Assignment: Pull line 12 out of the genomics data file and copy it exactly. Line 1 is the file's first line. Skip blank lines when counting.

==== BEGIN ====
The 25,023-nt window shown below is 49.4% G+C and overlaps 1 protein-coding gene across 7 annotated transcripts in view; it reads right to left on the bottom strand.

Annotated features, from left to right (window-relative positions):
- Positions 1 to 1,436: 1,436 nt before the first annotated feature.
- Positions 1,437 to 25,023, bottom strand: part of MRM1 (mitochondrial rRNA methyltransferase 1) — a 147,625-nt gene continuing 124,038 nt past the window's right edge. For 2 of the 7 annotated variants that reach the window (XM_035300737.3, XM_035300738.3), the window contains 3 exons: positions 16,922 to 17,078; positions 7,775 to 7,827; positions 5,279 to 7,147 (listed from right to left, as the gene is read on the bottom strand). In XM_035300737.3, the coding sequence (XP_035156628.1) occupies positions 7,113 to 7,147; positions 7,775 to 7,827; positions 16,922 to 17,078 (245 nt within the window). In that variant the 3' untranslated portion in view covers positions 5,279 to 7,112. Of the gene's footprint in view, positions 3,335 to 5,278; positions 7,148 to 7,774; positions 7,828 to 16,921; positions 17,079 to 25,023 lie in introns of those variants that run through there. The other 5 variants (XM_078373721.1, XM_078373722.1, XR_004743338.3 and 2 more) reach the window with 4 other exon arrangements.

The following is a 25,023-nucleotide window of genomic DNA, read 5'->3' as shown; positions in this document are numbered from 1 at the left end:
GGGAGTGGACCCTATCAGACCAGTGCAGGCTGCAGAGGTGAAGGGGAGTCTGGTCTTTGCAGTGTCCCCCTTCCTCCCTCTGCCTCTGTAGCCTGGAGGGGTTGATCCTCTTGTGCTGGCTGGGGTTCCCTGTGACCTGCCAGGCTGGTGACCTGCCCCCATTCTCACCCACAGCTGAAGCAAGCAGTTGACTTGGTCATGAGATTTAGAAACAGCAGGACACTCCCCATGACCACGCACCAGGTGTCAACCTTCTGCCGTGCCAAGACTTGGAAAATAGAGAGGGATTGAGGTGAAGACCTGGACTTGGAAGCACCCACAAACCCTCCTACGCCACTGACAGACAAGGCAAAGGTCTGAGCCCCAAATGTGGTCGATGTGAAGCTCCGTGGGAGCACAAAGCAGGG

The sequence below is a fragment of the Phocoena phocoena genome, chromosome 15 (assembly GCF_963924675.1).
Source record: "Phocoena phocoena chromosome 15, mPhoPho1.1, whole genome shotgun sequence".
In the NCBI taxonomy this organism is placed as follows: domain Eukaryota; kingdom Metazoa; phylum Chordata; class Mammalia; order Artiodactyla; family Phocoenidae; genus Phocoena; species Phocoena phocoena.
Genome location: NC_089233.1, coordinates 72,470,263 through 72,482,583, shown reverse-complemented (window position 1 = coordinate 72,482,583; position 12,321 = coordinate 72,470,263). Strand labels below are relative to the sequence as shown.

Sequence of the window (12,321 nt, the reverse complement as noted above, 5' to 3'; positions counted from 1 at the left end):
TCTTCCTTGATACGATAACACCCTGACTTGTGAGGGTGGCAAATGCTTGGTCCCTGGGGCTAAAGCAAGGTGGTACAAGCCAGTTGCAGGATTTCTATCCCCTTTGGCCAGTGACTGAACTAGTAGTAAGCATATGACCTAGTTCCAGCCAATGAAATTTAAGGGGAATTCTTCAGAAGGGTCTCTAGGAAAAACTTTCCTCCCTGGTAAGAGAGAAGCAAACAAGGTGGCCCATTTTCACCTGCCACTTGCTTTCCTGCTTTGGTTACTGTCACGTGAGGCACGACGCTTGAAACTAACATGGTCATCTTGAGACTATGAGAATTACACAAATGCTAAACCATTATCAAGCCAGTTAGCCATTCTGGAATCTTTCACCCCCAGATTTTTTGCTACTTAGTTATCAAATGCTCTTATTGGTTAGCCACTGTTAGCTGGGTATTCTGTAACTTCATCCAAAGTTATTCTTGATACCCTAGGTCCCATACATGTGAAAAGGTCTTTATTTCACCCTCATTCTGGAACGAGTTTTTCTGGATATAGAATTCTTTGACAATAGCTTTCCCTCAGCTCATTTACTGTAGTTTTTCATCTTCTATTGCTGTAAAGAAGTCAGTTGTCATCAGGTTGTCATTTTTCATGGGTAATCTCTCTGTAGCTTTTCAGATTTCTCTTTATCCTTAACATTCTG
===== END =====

TCTTCCTTGATACGATAACACCCTGACTTGTGAGGGTGGCAAATGCTTGGTCCCTGGGGCTAAAGCAAGGTGGTACAAGCCAGTTGCAGGATTTCTATCCCCTTTGGCCAGTGACTGAACTAGTAGTAAGCATATGACCTAGTTCCAGCCAATGAAATTTAAGGGGAATTCTTCAGAAGGGTCTCTAGGAAAAACTTTCCTCCCTGGTAAGAGAGAAGCAAACAAGGTGGCCCATTTTCACCTGCCACTTGCTTTCCTGCTTTGGTTACTGTCACGTGAGGCACGACGCTTGAAACTAACATGGTCATCTTGAGACTATGAGAATTACACAAATGCTAAACCATTATCAAGCCAGTTAGCCATTCTGGAATCTTTCACCCCCAGATTTTTTGCTACTTAGTTATCAAATGCTCTTATTGGTTAGCCACTGTTAGCTGGGTATTCTGTAACTTCATCCAAAGTTATTCTTGATACCCTAGGTCCCATACATGTGAAAAGGTCTTTATTTCACCCTCATTCTGGAACGAGTTTTTCTGGATATAGAATTCTTTGACAATAGCTTTCCCTCAGCTCATTTACTGTAGTTTTTCATCTTCTATTGCTGTAAAGAAGTCAGTTGTCATCAGGTTGTCATTTTTCATGGGTAATCTCTCTGTAGCTTTTCAGATTTCTCTTTATCCTTAACATTCTG